I've gathered from context, that “人家” can be used like “我” with the following differences:

  1. "人家" seems more immature/cute. I often hear it in cartoons or children's shows or said by children in movies or shows.
  2. "人家" seems more colloquial. I often hear it, but rarely see it in print.
  3. "人家" seems to be kind of like passive voice in English somehow. For example, if someone wanted to defend an opposing viewpoint without directly challenging the other side, they might be more likely to say something like “人家只是擔心。。。” or "人家沒有煩心工作的話就不會。。。“

Since I haven't found a dictionary with a detailed (or any, really) definition of this often heard expression, I was curious if anyone has any advice on usage.

3 Answers 3


人家 has many different meanings. Regarding the meaning in question,

  1. The literal meaning is "that person" or "someone", indirectly referring to oneself like "guess who" in English. This might be the reason you find something passive about it.
  2. It's used by young girls/ladies to address themselves in a cute, innocent or flirtatious tone.
  3. It is informal and only used in colloquial language.
  4. It's inappropriate for a male to use it in any occasion, even not for little boys, otherwise it's considered extremely feminine in a bad way.
  5. Even among young girls/ladies, not everyone is comfortable with using them. Some only use it in front of their lovers; some find this usage skittish (not in a bad way but uncomfortable to say it herself) and almost never use it.
  6. There is also regional difference. In Southern China it's more common to see usage between normal friends. In Northern China it's mainly within family (like daughter to parents) or between lovers.
  7. In #3 in your question, the purpose is not to avoid direct conflict, but to play innocent/show weakness in order to gain advantage (in this case, excuse).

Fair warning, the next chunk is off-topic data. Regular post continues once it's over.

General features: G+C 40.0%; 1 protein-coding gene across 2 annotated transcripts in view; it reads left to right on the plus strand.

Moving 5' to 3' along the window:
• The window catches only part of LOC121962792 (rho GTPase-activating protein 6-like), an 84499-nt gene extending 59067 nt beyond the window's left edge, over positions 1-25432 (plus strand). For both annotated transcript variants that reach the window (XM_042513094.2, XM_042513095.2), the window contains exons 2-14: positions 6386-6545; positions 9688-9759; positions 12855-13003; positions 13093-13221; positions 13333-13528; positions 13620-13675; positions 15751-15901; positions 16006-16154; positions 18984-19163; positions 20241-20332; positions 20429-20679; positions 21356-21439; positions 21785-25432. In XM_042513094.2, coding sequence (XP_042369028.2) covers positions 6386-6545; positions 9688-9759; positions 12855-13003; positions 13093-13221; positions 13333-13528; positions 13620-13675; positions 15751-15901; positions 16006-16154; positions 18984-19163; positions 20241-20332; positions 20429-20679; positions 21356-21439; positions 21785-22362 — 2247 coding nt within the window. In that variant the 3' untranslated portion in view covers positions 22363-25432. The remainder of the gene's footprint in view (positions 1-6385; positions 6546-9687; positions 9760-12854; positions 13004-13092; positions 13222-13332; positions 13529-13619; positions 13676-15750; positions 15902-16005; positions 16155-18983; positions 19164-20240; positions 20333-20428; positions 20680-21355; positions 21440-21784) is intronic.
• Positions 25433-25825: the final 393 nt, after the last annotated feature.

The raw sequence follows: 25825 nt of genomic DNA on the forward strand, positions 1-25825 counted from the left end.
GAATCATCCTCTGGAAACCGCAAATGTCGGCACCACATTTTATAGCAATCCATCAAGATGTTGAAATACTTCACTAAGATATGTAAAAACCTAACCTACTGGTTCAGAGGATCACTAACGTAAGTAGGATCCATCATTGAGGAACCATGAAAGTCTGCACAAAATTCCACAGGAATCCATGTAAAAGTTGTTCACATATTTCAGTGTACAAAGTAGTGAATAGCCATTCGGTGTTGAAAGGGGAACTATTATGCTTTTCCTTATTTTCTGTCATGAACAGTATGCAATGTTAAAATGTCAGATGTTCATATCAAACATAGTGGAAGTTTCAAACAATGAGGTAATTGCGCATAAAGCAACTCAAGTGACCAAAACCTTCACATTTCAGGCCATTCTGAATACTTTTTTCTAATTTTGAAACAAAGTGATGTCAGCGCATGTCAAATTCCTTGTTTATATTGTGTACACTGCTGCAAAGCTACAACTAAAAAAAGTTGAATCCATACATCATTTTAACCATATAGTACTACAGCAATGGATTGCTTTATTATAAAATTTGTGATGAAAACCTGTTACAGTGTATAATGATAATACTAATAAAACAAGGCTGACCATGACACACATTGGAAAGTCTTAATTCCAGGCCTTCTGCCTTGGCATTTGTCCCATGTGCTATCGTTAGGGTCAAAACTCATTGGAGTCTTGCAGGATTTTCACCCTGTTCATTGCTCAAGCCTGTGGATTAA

• Good explanation. I have a feeling that its usage is in decline. What do you think? Feb 17, 2013 at 22:19
  • @JamesJiao I don't think it's a trendy word which comes and goes. There might be more fashionable words that overrides it from time to time but this usage is not dying. Personally I do hear it less and less in people around me, only because I (and them) are getting older:(
    – NS.X.
    Feb 17, 2013 at 22:29

"人家" has serveral meanings in different contexts.

A girl may say to her boyfriend: 人家担心你嘛。Here 人家 means I or me.

In a liberary, a mom may say to her son: 小点声,别吵到人家。Here 人家 means other people.

From a poem: 白云生处有人家。Here 人家 means house/home/family. The whole sentence means "Where white cloud orignated, a few houses located."

Here is the whole piece of the poem: 远上寒山石径斜,白云生处有人家。停车坐爱枫林晚,霜叶红于二月花。


人家 is seldom used in real life, more in romantic films where it is, as answered, used in place of "I", (我), like, 人家担心你嘛, 我担心你嘛

So what is the difference in the above two expressions of apparently similar relational endearment?

The difference is not linguistic / grammatical but is about the "emotional introversive" nature of the bygone conservative character of old Chinese societies which gave rise to the West calling the Chinese "inscrutable", meaning their true inner emotional self is seldom, if ever, displayed openly.

So what has this got to do with our question in question?

First, the question is why use a plural designation when it is apparently a singular reference? Why use a round-about way to express a simple expression of ordinary concern?

The answer is when 我 is used it becomes explicitly, unmistakably personal, i.e., only "I" and no one else is worried about you. Whereas if 人家 is used, there is an implied connotation that besides myself, other people, (家), are also worried about you, (I am therefore not alone in this)

In this way, the girl's unexpressed fondness is safely hidden in amongst the 家; a sort of "safety in emotive numbers"

So, you have, 我担心你嘛, (I am worried about you), versus, 人家担心你嘛, (People, including myself, are worried about you)

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